A similar theme here where I was looking over the wood from my friends disposal bin and trying to see if there were any interesting pieces that I could save.
This table was actually three pieces at first which came from the same tree.
The only thing that attracted me at first was the shape of the piece that would become the main service of the table. I like the way it flared out at the end where I assume a branch had grown out of the main trunk.
Of course when I saw the pieces as just logs I knew that I somehow had to section them so at least I could have a flat surface for a table. But at the time I had no idea of how I was going to do that.
Sure I could take it to a professional with a wood mill but the one that I use is about an hour outside the city and it seemed like quite a drive and a lot of expense for maybe a single cut.
So when I got the logs back home I actually let them sit for a couple weeks while I kept looking at them and figuring out what to do. I knew I had to let them season because I wanted to have as much moisture out of the logs as possible before I started to work with them.
Well push came to shove and before we went away on a 2 Week family road trip down east I decided that I need to at least rough saw them so that they would have a better chance of seasoning for the time we were away. That meant I had to figure out how to rip them down their length.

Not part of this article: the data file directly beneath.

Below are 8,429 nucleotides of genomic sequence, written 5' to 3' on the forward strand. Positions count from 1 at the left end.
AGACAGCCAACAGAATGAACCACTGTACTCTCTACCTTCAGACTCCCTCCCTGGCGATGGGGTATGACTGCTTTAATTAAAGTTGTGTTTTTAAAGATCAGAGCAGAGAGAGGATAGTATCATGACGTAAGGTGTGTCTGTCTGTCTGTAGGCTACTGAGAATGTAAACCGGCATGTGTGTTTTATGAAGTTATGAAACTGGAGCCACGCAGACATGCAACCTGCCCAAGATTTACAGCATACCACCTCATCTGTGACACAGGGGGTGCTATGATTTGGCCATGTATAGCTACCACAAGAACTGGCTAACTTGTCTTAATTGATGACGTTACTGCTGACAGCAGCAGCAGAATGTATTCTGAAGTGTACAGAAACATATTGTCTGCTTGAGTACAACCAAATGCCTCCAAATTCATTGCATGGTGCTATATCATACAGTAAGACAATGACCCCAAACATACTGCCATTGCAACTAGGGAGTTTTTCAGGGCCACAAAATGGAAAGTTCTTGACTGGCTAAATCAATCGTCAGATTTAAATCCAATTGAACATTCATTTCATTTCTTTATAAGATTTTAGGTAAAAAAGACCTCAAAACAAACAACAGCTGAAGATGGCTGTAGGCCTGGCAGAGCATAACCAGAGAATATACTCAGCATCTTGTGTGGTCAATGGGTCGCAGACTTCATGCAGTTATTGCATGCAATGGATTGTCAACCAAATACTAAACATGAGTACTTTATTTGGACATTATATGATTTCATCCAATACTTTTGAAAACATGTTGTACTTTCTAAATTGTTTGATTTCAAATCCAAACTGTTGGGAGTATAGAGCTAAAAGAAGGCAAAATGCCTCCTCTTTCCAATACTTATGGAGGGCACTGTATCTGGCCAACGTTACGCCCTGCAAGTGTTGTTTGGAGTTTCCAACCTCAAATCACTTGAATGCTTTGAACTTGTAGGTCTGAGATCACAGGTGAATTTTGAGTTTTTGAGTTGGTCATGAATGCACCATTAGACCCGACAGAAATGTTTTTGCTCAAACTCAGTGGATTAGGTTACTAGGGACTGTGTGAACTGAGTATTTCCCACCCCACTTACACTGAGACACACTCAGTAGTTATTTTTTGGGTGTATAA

I had previously used my electric chainsaw to cut A previous piece into two but this was a bit different as it required more patience because the chainsaw doesn’t usually cut in that direction of wood.
I managed to get everything rough cut and stacked before we left.
When we came back the pieces had dried quite a bit because it was very hot this past summer. And so the next step was to remove some of the bark for the pieces I would use for the legs. I cut the bark again down the length of the logs trying to keep as much wood as possible. As I did this I ended up keeping the bark shards which you can see in another product I turned into some very interesting candleholders
So now I had an idea for the top and the legs but I wasn’t sure how I was going to finish it off where it met the floor.
It took some experimentation and test fitting a few different sizes of material but eventually I found something that I think works really well with the scale of the table.
For the top I used my planner to get a relatively true surface on both of the pieces before I used epoxy to glue them together.
But the real tough job was actually cutting mortises and tenons for the legs and feet. That alone took me almost 2 weeks because where the legs meet the feet is a curved surface and most times the shoulders of a mortise are flat so I needed to use a router to transfer the shape of the feet to the legs. Oh and a few choice words to describe what I was feeling during the process.
After I glued everything up I finished the top with Osmo non-toxic wood wax from Germany and now it’s ready for the right home. [edit – its actually found a great home in a Dental office waiting area and it really makes a great statement!]